Auschwitz: Not Long Ago. Not Far Away

context, because this former travel blog evolved into a weight loss and running blog over the last decade. I actually thought of reactivating my Tumblr for this instead, but decided this is not a subject which I can stomach trolls on.

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Sixteen years ago I was in Prague in January. I didn’t make it to Poland then and deeply regretted not visiting Auschwitz & Birkenau. When I returned to Prague for a summer abroad program in grad school in 2007, Poland was at the top of the weekend sojourn list. That month also included Berlin and Terezin

Much of that blog is lost to a prior crash, but some remains thanks to the Internet Archive:

Some of it will always remain: the raw authenticity of Birkenau, purchasing & reading Night in Krakow while waiting for the train back to Prague.I started this post a week ago but held it until today and in the mean time. I was walking to a meeting on Tuesday and Tim McGraw’s The Book of John came on my iPod:

The Polaroids are just reminders,
You can’t hold life in a three ring binder

In the days before everything had to be photographed “just right” for social media, it was a lot easier to be present. I knew I had this photo and went looking for it, but I didn’t need it to remember the moment.

still haunting, 12 years later

The original caption on that photo, when uploaded to Facebook several years later:

“It’s wrong to say I loved it, but this trip moved me in so many ways. By far the most powerful view at Birkenau. I could see and feel the ghosts, especially after reading Night.”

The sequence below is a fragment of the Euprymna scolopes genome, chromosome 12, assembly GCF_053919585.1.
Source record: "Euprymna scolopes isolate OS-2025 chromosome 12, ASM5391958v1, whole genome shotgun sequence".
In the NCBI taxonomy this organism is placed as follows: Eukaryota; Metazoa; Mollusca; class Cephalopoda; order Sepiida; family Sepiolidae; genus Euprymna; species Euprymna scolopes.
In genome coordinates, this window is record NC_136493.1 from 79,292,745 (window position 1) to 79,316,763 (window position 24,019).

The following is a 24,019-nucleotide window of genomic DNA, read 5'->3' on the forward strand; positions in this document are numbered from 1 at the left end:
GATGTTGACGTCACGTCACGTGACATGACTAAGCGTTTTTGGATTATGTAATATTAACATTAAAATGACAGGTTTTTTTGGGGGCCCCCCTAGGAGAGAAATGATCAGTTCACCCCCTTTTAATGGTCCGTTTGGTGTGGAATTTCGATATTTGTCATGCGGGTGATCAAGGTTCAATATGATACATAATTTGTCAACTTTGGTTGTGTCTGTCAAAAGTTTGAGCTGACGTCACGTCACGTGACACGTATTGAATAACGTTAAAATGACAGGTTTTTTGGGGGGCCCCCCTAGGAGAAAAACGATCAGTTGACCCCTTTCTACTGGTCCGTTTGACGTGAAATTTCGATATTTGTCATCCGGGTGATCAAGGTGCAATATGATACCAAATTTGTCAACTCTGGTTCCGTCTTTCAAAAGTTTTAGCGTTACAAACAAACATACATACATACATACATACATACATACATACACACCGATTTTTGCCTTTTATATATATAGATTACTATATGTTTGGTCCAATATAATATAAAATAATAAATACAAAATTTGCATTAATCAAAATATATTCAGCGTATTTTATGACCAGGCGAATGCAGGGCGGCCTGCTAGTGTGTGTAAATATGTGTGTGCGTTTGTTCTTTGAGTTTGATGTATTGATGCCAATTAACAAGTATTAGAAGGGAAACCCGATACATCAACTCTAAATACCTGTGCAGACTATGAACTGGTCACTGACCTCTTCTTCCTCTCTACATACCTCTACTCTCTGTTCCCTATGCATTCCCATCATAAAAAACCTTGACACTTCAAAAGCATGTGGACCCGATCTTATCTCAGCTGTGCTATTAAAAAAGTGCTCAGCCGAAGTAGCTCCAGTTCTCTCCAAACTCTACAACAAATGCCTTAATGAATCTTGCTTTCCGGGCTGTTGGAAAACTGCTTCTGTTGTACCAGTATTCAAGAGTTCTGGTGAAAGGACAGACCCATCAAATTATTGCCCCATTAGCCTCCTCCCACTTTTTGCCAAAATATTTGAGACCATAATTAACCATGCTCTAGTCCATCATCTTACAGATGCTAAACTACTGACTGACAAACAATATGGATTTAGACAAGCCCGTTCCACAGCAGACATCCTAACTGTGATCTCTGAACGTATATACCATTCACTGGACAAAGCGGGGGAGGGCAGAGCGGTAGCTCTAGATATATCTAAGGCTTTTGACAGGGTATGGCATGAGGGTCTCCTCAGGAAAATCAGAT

Like Pearl Harbor, Hiroshima & Nagasaki, I believe Auschwitz is a place that everyone should visit. It is the best way to learn from history. I didn’t do the Berlin Holocaust Memorial as I just couldn’t, but finally made it to DC’s in 2014 and visited Yad Vashem in 2009.

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On Thursday morning, May 2, a colleague and I attended the preview of Auschwitz. Not Long Ago. Not Far Away, the largest Holocaust exhibit in the US and:

“the first exhibition to feature major loans of artifacts from the former Nazi concentration camp in occupied Poland, is currently on display in Madrid and has drawn some 600,000 visitors. It will open in New York on May 8 — the date of the Nazi surrender in 1945.”  ~ The Horrors of Auschwitz at a Museum in New York, New York Times.

This exhibit builds in some ways on the museum’s 2014 exhibit, A Town Known as Auschwitz, and, as noted in a review (English) of the Spanish exhibit, seeks to spread Auschwitz’ history to a larger audience.

Auschwitz was more than a death camp, but its German name has become synonymous with hate, fear and death. The exhibit opens today, May 8th, the anniversary of the Nazi surrender. The date that haunted me through the exhibit was that April 30 – the day of Hitler’s suicide – was just a few days before my visit.

They recommended 90m to walk through the exhibit and somehow that wasn’t quite enough. Some of the items on view were expected in terms of what is often found at a Holocaust exhibit or museum: shoes, glasses. luggage left behind by those who were no longer there to use them. The luggage hit me hardest-so many packed as if they would for a short holiday. Seeing the German rail car out front of the museum just brought that home and hard.

I took a few photos, but mostly just took in the information. There is a lot to read and a lot was new to me even as someone who studied the Holocaust. The simplicity of it is what lingers with me a week later.

Powerful words by Charlotte Delbo

Memories: Travel and Otherwise

in which we briefly return to this blog’s origins as a travel blog inspired by Yom HaShoah

I reread some of the posts from my Holocaust summer that included Auschwitz, Birkenau, and Terezin, among others. I learned so much that summer, but I was also saturated. After doing Poland, I couldn’t do the Berlin memorial. One day, I’ll do the DC one. Almost feel due, in an odd sense.

The camps were really the final determinant in the Israel trip. Somehow I don’t have a single photo of Yad VaShem. Not sure how that happened. Holocaust has always been moving to me, and I look at the news and I realize not a damn thing has changed. It may not be European Jews, but it’s in Rwanda, Cambodia, Sudan, etc.

One day we’ll learn. I hope it’s not too late.

Yom HaShoah also inspired these two collages:
auschwitz
birkenau